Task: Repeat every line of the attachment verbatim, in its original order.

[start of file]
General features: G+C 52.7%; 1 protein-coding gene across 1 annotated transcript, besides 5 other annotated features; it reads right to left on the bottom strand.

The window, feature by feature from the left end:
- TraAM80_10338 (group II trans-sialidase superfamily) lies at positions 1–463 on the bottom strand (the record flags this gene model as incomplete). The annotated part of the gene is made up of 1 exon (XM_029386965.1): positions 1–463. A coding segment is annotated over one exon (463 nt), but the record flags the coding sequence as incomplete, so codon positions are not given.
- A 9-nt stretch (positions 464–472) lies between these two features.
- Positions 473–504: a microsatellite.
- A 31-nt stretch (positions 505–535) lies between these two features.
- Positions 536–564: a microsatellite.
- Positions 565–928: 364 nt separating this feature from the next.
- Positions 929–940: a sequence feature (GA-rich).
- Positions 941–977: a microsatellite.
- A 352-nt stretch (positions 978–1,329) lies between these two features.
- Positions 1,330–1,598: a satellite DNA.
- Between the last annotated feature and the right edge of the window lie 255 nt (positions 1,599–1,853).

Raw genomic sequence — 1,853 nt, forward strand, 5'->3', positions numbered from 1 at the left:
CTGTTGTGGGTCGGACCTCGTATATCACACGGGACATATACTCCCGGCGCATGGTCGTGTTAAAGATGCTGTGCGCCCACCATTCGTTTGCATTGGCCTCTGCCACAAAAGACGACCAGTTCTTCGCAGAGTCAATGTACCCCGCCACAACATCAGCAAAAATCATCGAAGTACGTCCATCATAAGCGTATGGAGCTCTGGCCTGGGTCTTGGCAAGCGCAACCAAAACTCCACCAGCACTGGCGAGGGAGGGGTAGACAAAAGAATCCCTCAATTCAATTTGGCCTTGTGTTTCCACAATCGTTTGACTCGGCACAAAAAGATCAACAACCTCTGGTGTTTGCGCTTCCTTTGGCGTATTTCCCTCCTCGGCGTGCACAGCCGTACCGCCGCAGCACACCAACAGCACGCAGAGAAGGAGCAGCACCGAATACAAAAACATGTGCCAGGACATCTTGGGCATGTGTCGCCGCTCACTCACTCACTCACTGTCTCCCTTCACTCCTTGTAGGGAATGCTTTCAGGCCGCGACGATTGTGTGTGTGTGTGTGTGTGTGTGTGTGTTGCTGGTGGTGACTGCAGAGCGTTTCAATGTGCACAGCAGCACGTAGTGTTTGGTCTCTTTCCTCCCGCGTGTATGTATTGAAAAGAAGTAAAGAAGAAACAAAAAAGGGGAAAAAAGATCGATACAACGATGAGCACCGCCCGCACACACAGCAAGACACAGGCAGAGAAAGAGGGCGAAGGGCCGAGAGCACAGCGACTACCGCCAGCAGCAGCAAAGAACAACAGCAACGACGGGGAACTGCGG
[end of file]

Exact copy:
General features: G+C 52.7%; 1 protein-coding gene across 1 annotated transcript, besides 5 other annotated features; it reads right to left on the bottom strand.

The window, feature by feature from the left end:
- TraAM80_10338 (group II trans-sialidase superfamily) lies at positions 1–463 on the bottom strand (the record flags this gene model as incomplete). The annotated part of the gene is made up of 1 exon (XM_029386965.1): positions 1–463. A coding segment is annotated over one exon (463 nt), but the record flags the coding sequence as incomplete, so codon positions are not given.
- A 9-nt stretch (positions 464–472) lies between these two features.
- Positions 473–504: a microsatellite.
- A 31-nt stretch (positions 505–535) lies between these two features.
- Positions 536–564: a microsatellite.
- Positions 565–928: 364 nt separating this feature from the next.
- Positions 929–940: a sequence feature (GA-rich).
- Positions 941–977: a microsatellite.
- A 352-nt stretch (positions 978–1,329) lies between these two features.
- Positions 1,330–1,598: a satellite DNA.
- Between the last annotated feature and the right edge of the window lie 255 nt (positions 1,599–1,853).

Raw genomic sequence — 1,853 nt, forward strand, 5'->3', positions numbered from 1 at the left:
CTGTTGTGGGTCGGACCTCGTATATCACACGGGACATATACTCCCGGCGCATGGTCGTGTTAAAGATGCTGTGCGCCCACCATTCGTTTGCATTGGCCTCTGCCACAAAAGACGACCAGTTCTTCGCAGAGTCAATGTACCCCGCCACAACATCAGCAAAAATCATCGAAGTACGTCCATCATAAGCGTATGGAGCTCTGGCCTGGGTCTTGGCAAGCGCAACCAAAACTCCACCAGCACTGGCGAGGGAGGGGTAGACAAAAGAATCCCTCAATTCAATTTGGCCTTGTGTTTCCACAATCGTTTGACTCGGCACAAAAAGATCAACAACCTCTGGTGTTTGCGCTTCCTTTGGCGTATTTCCCTCCTCGGCGTGCACAGCCGTACCGCCGCAGCACACCAACAGCACGCAGAGAAGGAGCAGCACCGAATACAAAAACATGTGCCAGGACATCTTGGGCATGTGTCGCCGCTCACTCACTCACTCACTGTCTCCCTTCACTCCTTGTAGGGAATGCTTTCAGGCCGCGACGATTGTGTGTGTGTGTGTGTGTGTGTGTGTGTTGCTGGTGGTGACTGCAGAGCGTTTCAATGTGCACAGCAGCACGTAGTGTTTGGTCTCTTTCCTCCCGCGTGTATGTATTGAAAAGAAGTAAAGAAGAAACAAAAAAGGGGAAAAAAGATCGATACAACGATGAGCACCGCCCGCACACACAGCAAGACACAGGCAGAGAAAGAGGGCGAAGGGCCGAGAGCACAGCGACTACCGCCAGCAGCAGCAAAGAACAACAGCAACGACGGGGAACTGCGG